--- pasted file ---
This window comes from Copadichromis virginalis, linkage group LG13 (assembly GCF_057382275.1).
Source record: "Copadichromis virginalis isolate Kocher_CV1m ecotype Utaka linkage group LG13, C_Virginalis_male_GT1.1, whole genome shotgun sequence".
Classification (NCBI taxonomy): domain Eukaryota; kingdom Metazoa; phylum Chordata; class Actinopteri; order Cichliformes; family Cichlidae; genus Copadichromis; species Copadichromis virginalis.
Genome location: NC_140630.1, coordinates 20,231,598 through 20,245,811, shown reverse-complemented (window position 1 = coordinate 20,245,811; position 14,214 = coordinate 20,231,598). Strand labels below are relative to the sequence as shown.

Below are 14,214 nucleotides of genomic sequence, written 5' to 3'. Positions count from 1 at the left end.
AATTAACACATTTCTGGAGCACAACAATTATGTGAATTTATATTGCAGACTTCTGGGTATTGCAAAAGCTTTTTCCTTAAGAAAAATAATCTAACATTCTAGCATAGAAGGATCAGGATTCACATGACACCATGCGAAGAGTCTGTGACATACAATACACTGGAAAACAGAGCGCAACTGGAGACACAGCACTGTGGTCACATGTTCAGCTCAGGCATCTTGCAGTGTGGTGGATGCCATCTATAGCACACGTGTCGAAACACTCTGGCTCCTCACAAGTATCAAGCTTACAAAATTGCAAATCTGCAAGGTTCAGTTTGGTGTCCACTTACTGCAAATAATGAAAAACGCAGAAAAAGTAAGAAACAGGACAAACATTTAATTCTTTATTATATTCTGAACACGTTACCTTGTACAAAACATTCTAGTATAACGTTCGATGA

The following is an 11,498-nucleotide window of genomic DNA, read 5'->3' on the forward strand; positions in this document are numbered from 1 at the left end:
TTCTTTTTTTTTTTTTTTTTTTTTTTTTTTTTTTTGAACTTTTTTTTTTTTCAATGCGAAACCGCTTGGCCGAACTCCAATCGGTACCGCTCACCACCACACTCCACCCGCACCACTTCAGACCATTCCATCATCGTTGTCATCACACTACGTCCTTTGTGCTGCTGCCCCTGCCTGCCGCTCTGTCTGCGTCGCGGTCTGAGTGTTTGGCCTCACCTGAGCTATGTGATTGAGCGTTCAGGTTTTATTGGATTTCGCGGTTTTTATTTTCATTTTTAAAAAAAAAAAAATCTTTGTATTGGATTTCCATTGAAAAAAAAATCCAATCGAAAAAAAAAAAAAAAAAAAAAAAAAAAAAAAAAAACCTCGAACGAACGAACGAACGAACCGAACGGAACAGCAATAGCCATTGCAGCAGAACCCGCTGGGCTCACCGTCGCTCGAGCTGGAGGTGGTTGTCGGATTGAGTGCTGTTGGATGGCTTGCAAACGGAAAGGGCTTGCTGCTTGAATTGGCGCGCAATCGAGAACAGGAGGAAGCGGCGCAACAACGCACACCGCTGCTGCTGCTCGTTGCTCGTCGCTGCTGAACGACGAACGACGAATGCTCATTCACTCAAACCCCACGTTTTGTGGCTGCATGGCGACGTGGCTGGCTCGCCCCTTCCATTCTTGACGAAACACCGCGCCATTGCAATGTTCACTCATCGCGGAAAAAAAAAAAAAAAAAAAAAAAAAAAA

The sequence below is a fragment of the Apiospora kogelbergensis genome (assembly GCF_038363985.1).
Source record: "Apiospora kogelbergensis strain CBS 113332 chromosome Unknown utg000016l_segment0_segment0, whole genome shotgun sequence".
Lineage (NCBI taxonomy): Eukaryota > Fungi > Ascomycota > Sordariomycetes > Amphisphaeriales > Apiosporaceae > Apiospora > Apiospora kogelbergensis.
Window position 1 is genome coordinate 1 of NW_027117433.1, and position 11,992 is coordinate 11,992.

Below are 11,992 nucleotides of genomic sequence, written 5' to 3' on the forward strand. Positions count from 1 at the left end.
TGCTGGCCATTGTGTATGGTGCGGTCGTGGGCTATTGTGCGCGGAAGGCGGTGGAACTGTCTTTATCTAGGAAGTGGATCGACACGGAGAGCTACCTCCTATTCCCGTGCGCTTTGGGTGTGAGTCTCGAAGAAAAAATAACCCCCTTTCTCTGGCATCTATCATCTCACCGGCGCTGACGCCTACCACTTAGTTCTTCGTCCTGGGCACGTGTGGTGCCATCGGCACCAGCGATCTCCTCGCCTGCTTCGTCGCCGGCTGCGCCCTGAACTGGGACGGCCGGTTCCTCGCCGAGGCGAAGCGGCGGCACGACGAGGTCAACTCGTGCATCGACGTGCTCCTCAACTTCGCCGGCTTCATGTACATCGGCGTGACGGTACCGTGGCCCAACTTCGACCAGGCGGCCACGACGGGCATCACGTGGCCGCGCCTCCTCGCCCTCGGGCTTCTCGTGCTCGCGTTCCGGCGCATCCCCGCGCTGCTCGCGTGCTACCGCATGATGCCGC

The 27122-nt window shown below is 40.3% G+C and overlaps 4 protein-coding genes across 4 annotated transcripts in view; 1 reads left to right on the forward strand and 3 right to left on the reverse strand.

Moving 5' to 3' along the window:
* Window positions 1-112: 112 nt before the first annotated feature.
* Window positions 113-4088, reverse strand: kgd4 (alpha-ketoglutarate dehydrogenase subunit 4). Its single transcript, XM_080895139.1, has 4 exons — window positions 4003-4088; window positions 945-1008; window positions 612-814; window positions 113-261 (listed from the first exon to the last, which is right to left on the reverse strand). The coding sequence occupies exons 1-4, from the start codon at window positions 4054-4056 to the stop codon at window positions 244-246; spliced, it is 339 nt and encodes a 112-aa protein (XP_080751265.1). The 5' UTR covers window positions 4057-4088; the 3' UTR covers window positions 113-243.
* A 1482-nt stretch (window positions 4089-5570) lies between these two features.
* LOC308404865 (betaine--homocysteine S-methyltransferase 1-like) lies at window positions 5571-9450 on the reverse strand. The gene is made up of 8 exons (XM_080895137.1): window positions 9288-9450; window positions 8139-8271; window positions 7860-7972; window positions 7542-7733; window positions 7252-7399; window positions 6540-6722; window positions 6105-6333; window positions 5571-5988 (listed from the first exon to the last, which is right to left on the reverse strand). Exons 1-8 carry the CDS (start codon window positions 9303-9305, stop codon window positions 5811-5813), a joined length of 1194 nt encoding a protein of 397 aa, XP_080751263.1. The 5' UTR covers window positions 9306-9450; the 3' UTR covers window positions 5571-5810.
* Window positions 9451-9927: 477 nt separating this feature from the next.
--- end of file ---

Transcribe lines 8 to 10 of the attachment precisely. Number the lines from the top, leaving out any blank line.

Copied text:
TTCTTTTTTTTTTTTTTTTTTTTTTTTTTTTTTTTGAACTTTTTTTTTTTTCAATGCGAAACCGCTTGGCCGAACTCCAATCGGTACCGCTCACCACCACACTCCACCCGCACCACTTCAGACCATTCCATCATCGTTGTCATCACACTACGTCCTTTGTGCTGCTGCCCCTGCCTGCCGCTCTGTCTGCGTCGCGGTCTGAGTGTTTGGCCTCACCTGAGCTATGTGATTGAGCGTTCAGGTTTTATTGGATTTCGCGGTTTTTATTTTCATTTTTAAAAAAAAAAAAATCTTTGTATTGGATTTCCATTGAAAAAAAAATCCAATCGAAAAAAAAAAAAAAAAAAAAAAAAAAAAAAAAAAACCTCGAACGAACGAACGAACGAACCGAACGGAACAGCAATAGCCATTGCAGCAGAACCCGCTGGGCTCACCGTCGCTCGAGCTGGAGGTGGTTGTCGGATTGAGTGCTGTTGGATGGCTTGCAAACGGAAAGGGCTTGCTGCTTGAATTGGCGCGCAATCGAGAACAGGAGGAAGCGGCGCAACAACGCACACCGCTGCTGCTGCTCGTTGCTCGTCGCTGCTGAACGACGAACGACGAATGCTCATTCACTCAAACCCCACGTTTTGTGGCTGCATGGCGACGTGGCTGGCTCGCCCCTTCCATTCTTGACGAAACACCGCGCCATTGCAATGTTCACTCATCGCGGAAAAAAAAAAAAAAAAAAAAAAAAAAAA

The sequence below is a fragment of the Apiospora kogelbergensis genome (assembly GCF_038363985.1).
Source record: "Apiospora kogelbergensis strain CBS 113332 chromosome Unknown utg000016l_segment0_segment0, whole genome shotgun sequence".